Silver nanoparticles could block HIV transmission:
According to the Centers for Disease Control and Prevention, 1.1 million people in the U.S. are infected with the human immunodeficiency virus. But new research has detailed the creation of a cream that has proven effective against the transmission of infection in laboratory tests .
Previous research at the University of Texas, in collaboration with the University of Monterrey in Mexico , found that silver nanoparticles may be able to stop the transmission of the human immunodeficiency virus (HIV) .
Now, the research team used the results to create a vaginal cream that can block HIV transmission .
Lara Humberto Villegas , University of Monterrey and co -author of the study, says that HIV infects immune cells of its host, a protein called GP120 helps virus binding to cells.
He explains that the silver nanoparticles bind to the protein and block GP120 , which means that HIV can not infect immune cells.
Commenting on the creation , Lara Villegas says:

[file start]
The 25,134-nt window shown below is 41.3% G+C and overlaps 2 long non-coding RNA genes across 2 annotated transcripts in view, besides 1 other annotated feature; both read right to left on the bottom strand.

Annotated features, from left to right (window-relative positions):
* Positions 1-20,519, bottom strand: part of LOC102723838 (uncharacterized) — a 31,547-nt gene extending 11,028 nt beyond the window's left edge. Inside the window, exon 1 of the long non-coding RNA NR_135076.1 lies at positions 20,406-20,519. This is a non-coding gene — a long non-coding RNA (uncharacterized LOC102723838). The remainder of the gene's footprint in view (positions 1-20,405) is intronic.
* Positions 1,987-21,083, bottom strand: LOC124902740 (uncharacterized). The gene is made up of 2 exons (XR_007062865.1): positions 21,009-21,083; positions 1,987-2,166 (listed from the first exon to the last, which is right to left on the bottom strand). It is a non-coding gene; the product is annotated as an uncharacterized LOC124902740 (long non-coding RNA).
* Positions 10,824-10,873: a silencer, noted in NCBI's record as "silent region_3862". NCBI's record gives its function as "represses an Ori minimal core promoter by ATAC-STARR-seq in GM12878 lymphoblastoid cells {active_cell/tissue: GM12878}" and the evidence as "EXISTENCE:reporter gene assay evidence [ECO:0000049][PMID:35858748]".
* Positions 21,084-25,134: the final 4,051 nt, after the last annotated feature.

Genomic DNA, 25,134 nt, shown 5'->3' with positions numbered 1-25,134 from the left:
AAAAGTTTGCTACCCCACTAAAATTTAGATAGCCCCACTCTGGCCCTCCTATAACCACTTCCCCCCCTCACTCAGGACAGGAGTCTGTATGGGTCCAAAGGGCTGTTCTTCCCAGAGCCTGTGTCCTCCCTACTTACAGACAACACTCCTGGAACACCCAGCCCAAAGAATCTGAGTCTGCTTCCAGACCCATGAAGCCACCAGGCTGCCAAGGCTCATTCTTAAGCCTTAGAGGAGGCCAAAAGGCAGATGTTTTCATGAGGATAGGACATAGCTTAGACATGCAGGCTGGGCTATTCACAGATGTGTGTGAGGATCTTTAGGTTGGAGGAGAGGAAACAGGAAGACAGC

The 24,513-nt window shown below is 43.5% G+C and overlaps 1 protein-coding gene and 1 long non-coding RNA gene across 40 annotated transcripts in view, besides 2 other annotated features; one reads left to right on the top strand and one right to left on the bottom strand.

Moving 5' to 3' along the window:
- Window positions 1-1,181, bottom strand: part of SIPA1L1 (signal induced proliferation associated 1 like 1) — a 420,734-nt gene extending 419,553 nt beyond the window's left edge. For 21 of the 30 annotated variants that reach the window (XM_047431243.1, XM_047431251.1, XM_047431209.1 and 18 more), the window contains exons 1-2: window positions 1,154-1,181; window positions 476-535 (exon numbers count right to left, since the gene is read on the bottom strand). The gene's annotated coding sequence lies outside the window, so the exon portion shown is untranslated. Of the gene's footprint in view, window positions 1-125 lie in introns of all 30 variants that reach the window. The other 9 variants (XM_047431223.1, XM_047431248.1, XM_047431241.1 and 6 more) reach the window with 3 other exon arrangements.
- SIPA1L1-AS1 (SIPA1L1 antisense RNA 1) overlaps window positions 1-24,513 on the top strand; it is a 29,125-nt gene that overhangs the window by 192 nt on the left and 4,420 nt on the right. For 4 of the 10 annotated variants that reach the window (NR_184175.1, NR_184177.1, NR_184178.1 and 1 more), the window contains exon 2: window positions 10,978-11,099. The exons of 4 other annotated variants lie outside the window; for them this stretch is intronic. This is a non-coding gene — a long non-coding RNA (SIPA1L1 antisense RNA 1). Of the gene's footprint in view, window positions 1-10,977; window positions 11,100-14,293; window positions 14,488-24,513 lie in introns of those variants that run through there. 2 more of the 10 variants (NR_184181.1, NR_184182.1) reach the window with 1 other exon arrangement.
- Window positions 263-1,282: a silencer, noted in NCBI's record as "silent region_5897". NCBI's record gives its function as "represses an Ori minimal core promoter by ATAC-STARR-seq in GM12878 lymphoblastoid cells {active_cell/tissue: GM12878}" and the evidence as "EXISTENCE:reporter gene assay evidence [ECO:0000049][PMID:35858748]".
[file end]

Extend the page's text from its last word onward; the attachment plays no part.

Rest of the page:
” Normally, the medicine used against the act of virus within the cell to prevent replication . This is a very different case , since the nanoparticle goes directly against HIV and no longer allows entry to the cell. ”
It is said that the cream has been tested in the laboratory using human tissue samples of cervical mucous membrane. It was found to effectively block HIV transmission .
Lara Villegas notes that the cream works in less than 1 minute after application and protects against transmission of the virus for up to 72 hours.
The researchers say that although the cream is for vaginal use , sexual partner also be protected against the virus.
The use of silver nanoparticles, the researchers created a vaginal cream that has proven effective in blocking HIV transmission .
However, Lara Villegas stressed that although there have been no negative side effects of silver nanoparticles so far, the team will conduct more research to be sure.
The next steps will be to test the cream on modified mice with human immune cells, before moving to clinical trials in humans.
The researchers note that the cream may also help protect against other sexually transmitted diseases such as human pappilloma virus ( HPV) which silver nanoparticles should be able to block this virus with the same process used to block infection HIV .
The team is also in the process of creating a diagnostic kit . The kit will do blood tests to predict whether a seropositive individual will respond to antiretroviral therapy.
They hope the kit will provide results within hours , and help doctors to ensure that their patients receive the best treatment for HIV.